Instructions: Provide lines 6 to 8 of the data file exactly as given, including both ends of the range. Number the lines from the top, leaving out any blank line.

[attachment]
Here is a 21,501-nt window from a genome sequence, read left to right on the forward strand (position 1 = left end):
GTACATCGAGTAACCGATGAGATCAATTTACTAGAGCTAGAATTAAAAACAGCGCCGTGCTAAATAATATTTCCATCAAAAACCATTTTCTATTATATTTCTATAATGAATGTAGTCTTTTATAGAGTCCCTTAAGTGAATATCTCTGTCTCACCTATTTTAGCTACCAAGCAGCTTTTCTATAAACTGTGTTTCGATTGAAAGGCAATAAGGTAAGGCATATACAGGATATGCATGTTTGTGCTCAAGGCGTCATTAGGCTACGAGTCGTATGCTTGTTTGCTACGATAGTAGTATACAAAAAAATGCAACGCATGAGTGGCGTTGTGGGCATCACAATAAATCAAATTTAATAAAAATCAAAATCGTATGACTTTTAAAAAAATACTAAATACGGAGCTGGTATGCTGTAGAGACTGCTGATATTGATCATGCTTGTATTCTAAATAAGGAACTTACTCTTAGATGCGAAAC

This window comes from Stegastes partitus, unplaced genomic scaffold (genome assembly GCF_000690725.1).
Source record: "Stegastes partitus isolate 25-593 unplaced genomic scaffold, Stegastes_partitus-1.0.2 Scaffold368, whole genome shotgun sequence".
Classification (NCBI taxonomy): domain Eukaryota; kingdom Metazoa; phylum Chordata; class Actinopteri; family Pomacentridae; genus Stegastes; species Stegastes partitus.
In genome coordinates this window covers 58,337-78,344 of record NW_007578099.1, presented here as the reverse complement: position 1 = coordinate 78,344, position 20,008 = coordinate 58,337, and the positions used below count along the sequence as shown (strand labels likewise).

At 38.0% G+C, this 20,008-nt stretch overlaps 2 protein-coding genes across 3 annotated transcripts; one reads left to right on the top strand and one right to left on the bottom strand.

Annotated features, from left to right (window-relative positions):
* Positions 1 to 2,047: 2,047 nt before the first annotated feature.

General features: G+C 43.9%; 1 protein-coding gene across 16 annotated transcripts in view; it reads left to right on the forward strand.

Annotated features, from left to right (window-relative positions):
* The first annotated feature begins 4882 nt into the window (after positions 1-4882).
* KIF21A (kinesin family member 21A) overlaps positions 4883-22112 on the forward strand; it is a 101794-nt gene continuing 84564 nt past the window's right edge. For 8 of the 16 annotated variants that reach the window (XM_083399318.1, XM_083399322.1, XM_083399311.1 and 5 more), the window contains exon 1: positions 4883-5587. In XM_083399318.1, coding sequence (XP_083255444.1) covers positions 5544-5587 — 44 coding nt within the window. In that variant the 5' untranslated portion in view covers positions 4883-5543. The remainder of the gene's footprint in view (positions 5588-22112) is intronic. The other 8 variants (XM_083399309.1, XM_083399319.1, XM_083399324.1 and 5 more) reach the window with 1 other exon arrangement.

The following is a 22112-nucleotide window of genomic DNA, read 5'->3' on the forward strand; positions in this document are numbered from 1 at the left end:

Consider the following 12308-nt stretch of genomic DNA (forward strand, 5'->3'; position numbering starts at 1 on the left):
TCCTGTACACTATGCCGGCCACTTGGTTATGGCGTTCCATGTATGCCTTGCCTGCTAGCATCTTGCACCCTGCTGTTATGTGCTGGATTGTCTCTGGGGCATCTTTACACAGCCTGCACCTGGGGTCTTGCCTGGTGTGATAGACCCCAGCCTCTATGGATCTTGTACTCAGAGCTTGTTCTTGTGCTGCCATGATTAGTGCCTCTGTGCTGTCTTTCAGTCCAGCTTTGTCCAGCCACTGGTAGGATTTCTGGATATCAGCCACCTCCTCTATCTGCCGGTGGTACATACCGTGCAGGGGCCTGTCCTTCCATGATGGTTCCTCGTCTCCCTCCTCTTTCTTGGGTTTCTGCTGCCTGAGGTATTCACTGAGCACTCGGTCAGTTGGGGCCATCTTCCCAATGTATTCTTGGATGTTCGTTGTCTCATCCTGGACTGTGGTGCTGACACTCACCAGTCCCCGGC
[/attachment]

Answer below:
In genome coordinates this window covers 58,337-78,344 of record NW_007578099.1, presented here as the reverse complement: position 1 = coordinate 78,344, position 20,008 = coordinate 58,337, and the positions used below count along the sequence as shown (strand labels likewise).

At 38.0% G+C, this 20,008-nt stretch overlaps 2 protein-coding genes across 3 annotated transcripts; one reads left to right on the top strand and one right to left on the bottom strand.

Annotated features, from left to right (window-relative positions):